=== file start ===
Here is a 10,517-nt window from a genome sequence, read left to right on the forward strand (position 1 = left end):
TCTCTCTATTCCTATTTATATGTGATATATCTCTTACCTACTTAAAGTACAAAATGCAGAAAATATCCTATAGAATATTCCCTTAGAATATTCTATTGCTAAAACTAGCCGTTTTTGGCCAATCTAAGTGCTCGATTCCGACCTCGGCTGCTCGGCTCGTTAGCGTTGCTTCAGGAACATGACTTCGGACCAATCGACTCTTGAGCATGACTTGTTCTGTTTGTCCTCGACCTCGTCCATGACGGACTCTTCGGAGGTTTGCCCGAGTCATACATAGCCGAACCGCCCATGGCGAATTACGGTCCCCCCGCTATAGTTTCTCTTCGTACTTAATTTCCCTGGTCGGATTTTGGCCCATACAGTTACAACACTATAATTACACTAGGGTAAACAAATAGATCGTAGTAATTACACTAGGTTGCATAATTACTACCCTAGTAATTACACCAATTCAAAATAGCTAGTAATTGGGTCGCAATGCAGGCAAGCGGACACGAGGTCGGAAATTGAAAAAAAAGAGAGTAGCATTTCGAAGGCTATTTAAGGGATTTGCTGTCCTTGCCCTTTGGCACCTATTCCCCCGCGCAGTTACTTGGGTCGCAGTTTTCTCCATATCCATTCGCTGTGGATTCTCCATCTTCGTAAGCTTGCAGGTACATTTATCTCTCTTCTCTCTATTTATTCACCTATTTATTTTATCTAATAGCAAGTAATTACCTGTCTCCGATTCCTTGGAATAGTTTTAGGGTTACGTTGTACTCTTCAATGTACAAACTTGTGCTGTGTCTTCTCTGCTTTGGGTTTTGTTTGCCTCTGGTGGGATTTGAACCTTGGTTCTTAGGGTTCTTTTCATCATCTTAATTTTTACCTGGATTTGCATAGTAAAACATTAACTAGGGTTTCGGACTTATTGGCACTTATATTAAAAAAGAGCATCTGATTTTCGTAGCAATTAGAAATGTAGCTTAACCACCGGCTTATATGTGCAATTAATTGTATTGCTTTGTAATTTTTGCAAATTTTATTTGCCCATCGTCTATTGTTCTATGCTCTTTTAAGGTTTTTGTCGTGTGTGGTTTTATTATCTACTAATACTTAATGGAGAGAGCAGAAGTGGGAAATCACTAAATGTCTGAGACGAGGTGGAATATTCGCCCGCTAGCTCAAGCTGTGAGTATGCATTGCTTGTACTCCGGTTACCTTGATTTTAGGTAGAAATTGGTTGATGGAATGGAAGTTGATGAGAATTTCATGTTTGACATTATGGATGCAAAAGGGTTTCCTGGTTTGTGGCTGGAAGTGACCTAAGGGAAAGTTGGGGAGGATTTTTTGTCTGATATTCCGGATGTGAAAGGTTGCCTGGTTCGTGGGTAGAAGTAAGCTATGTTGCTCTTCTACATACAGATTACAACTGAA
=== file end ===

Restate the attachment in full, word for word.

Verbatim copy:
Here is a 10,517-nt window from a genome sequence, read left to right on the forward strand (position 1 = left end):
TCTCTCTATTCCTATTTATATGTGATATATCTCTTACCTACTTAAAGTACAAAATGCAGAAAATATCCTATAGAATATTCCCTTAGAATATTCTATTGCTAAAACTAGCCGTTTTTGGCCAATCTAAGTGCTCGATTCCGACCTCGGCTGCTCGGCTCGTTAGCGTTGCTTCAGGAACATGACTTCGGACCAATCGACTCTTGAGCATGACTTGTTCTGTTTGTCCTCGACCTCGTCCATGACGGACTCTTCGGAGGTTTGCCCGAGTCATACATAGCCGAACCGCCCATGGCGAATTACGGTCCCCCCGCTATAGTTTCTCTTCGTACTTAATTTCCCTGGTCGGATTTTGGCCCATACAGTTACAACACTATAATTACACTAGGGTAAACAAATAGATCGTAGTAATTACACTAGGTTGCATAATTACTACCCTAGTAATTACACCAATTCAAAATAGCTAGTAATTGGGTCGCAATGCAGGCAAGCGGACACGAGGTCGGAAATTGAAAAAAAAGAGAGTAGCATTTCGAAGGCTATTTAAGGGATTTGCTGTCCTTGCCCTTTGGCACCTATTCCCCCGCGCAGTTACTTGGGTCGCAGTTTTCTCCATATCCATTCGCTGTGGATTCTCCATCTTCGTAAGCTTGCAGGTACATTTATCTCTCTTCTCTCTATTTATTCACCTATTTATTTTATCTAATAGCAAGTAATTACCTGTCTCCGATTCCTTGGAATAGTTTTAGGGTTACGTTGTACTCTTCAATGTACAAACTTGTGCTGTGTCTTCTCTGCTTTGGGTTTTGTTTGCCTCTGGTGGGATTTGAACCTTGGTTCTTAGGGTTCTTTTCATCATCTTAATTTTTACCTGGATTTGCATAGTAAAACATTAACTAGGGTTTCGGACTTATTGGCACTTATATTAAAAAAGAGCATCTGATTTTCGTAGCAATTAGAAATGTAGCTTAACCACCGGCTTATATGTGCAATTAATTGTATTGCTTTGTAATTTTTGCAAATTTTATTTGCCCATCGTCTATTGTTCTATGCTCTTTTAAGGTTTTTGTCGTGTGTGGTTTTATTATCTACTAATACTTAATGGAGAGAGCAGAAGTGGGAAATCACTAAATGTCTGAGACGAGGTGGAATATTCGCCCGCTAGCTCAAGCTGTGAGTATGCATTGCTTGTACTCCGGTTACCTTGATTTTAGGTAGAAATTGGTTGATGGAATGGAAGTTGATGAGAATTTCATGTTTGACATTATGGATGCAAAAGGGTTTCCTGGTTTGTGGCTGGAAGTGACCTAAGGGAAAGTTGGGGAGGATTTTTTGTCTGATATTCCGGATGTGAAAGGTTGCCTGGTTCGTGGGTAGAAGTAAGCTATGTTGCTCTTCTACATACAGATTACAACTGAA